The child is father of the man
Although it is Little Hans’ appetite for knowledge that provides the focus for Freud’s scientific study, there is obviously more than one Wissbegierde at play in the case history as it is recorded. Indeed, this case tells the story of a three-way research project in which Freud, Hans’ father, and Hans himself work towards the eradication of Hans’ phobia. Freud adduced that the success of Little Hans’ treatment lay to a great extent in the combination of ‘affectionate care and scientific interest’ which was consolidated in a composite environmental figure – the combined authority of a father and a physician was integral to the mediation of Hans’ researches (1909, 5).
Hans’ capacity for pleasure is smiled upon throughout Freud’s narration of the case, but whilst there is no doubting Freud’s affection for and enchantment with his ‘positive paragon of all the vices’ (15), ultimately the case history is not explicitly concerned to celebrate Hans’ condition (either the phobia specifically, or childhood more generally). Having identified as critical to Hans’ symptomatology the ‘vital gap’ in his epistemological landscape, Freud simultaneously locates this gap as the source from which Hans’ idiosyncratic vocabulary evolves, such as his language of biting horses and crumpled giraffes, the irresistible widdlers, the faecal ‘lumf’ and his imaginary children, ‘coaxing’ with Mummy, and so on. This vocabulary is both the expression of Hans’ researches (for example, in accordance with the cloacal theory of birth, Hans speaks of ‘lumf’ and ‘my children’ proximately) and an obvious reflection of his ambivalent fantasies. In an alternative neo-romantic discourse of childhood, Freud might have designated such fantastical language as a source of ‘truth’, and identified Hans’ creativity as pointing the way to an aesthetic or ethical ideal. However, overwhelmingly for Freud, such vocabulary points the way to neurosis.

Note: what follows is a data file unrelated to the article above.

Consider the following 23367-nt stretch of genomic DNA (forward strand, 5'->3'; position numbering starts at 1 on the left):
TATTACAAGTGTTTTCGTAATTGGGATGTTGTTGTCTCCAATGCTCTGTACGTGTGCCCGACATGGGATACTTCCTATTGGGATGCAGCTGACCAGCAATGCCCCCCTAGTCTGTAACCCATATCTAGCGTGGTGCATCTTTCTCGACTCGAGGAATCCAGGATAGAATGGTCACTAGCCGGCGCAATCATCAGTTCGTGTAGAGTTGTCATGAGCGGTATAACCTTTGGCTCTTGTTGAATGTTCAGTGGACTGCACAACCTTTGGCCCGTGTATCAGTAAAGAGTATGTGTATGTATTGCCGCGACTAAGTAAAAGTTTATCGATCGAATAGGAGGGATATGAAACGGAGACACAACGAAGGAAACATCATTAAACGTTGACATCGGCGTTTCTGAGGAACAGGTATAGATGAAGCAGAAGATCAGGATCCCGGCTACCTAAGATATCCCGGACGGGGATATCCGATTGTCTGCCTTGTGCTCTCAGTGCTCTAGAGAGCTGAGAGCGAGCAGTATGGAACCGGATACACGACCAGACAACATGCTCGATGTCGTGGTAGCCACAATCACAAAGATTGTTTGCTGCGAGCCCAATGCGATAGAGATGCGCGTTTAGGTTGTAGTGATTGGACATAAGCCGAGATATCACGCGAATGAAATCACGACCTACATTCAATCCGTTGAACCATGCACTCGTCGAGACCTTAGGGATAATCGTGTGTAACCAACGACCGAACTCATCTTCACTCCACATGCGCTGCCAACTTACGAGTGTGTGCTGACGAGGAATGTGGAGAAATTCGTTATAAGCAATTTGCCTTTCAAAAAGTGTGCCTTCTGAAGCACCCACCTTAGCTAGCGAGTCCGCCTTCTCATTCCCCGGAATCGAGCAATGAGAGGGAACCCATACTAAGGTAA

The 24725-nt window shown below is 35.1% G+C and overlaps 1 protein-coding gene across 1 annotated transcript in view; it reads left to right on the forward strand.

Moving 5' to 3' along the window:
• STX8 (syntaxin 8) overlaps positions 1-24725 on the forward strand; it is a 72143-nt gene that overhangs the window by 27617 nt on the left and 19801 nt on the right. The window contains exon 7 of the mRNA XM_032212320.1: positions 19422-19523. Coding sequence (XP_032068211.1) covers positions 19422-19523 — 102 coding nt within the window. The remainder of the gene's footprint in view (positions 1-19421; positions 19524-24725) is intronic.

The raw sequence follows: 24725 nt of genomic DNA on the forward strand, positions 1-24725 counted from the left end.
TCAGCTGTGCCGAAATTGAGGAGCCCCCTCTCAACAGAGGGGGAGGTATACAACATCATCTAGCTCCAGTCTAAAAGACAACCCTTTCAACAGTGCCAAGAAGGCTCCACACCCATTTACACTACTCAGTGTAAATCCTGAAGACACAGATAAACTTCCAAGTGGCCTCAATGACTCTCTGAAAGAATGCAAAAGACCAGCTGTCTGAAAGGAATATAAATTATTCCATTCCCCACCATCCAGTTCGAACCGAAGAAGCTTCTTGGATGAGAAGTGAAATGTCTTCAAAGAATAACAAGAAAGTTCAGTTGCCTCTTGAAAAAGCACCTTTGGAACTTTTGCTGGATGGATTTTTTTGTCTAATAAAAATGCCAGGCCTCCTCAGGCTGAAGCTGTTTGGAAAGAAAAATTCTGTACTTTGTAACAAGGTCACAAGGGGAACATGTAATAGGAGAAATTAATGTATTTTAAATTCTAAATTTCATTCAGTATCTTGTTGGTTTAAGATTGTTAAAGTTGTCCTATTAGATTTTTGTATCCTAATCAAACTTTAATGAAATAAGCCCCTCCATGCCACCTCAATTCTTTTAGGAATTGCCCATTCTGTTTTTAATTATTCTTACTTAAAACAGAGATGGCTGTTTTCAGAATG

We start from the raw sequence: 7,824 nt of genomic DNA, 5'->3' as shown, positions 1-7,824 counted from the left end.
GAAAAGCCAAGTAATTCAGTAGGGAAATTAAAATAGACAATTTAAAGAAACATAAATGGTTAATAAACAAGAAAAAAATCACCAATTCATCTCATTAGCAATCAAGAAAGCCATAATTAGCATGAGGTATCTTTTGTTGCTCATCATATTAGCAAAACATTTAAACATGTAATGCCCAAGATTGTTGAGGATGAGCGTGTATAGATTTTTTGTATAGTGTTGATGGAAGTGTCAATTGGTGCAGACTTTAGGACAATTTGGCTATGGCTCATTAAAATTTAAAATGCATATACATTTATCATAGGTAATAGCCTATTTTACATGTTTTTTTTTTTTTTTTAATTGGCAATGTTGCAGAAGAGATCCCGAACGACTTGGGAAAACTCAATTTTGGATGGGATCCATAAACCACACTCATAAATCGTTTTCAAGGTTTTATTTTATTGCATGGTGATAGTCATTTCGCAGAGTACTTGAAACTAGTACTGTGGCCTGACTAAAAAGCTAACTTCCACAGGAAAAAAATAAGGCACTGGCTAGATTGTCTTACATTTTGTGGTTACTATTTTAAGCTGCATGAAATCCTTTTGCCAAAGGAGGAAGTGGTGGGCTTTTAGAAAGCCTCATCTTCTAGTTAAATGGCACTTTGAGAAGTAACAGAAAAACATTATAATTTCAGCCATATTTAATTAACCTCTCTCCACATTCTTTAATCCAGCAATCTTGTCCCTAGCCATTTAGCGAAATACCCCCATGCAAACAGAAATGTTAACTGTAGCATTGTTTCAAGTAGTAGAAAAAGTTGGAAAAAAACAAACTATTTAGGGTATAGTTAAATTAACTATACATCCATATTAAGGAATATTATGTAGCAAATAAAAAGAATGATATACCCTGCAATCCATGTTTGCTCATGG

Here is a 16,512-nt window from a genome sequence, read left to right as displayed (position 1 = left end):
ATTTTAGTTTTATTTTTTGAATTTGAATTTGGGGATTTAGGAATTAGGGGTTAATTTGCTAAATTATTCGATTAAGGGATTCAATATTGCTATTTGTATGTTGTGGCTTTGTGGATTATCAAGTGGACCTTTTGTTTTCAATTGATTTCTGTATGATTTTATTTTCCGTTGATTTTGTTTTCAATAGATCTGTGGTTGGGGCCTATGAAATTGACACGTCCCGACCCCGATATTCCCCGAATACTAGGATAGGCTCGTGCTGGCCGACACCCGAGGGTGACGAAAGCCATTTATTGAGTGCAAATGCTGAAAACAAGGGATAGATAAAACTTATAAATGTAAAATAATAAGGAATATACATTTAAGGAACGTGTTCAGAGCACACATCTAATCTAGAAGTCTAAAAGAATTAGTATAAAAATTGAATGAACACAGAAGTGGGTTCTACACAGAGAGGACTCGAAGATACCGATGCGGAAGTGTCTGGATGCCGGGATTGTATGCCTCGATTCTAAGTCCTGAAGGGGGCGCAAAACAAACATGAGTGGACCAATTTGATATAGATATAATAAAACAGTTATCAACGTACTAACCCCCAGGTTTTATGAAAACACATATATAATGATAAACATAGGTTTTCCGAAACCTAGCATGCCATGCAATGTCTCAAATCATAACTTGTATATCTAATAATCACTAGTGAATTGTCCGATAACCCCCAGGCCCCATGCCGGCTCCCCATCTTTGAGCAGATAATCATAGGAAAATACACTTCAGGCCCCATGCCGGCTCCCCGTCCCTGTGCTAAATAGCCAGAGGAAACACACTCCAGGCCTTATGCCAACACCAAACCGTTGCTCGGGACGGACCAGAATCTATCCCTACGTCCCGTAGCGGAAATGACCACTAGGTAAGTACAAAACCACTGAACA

There is little doubt that the dialogue throughout the case history between the co-analysts (Freud and Hans’ father) reflects a commitment to answering the riddles of sexuality in accordance with the pragmatic demands of the reality principle. Freud choreographs Hans’ ‘enlightenment’ and advises the father on how to administer it to best effect. A two-stage strategy is followed: Hans is to be enlightened regarding the link between his anxiety and his attempts to break his masturbatory habits, and he is to be enlightened in the matter of sexual knowledge, especially regarding the differences between the sexes. Not only is it the father who makes possible the entire enterprise by providing access to the analytic material, but it is also the father who, in bearing his adult responsibilities towards his child with diligence and intellectual honesty, displays the resolve required to adhere to Freud’s counsel on matters of childrearing. Thus, Hans is, at least in part, able to conduct his investigations precisely because the father expresses the same audacious desire for knowledge as his son; which is to say that, in keeping with our understanding of the interlocking narcissisms of the parent-child relation, the father is permitting, as well as emulating, Hans’ sapere aude.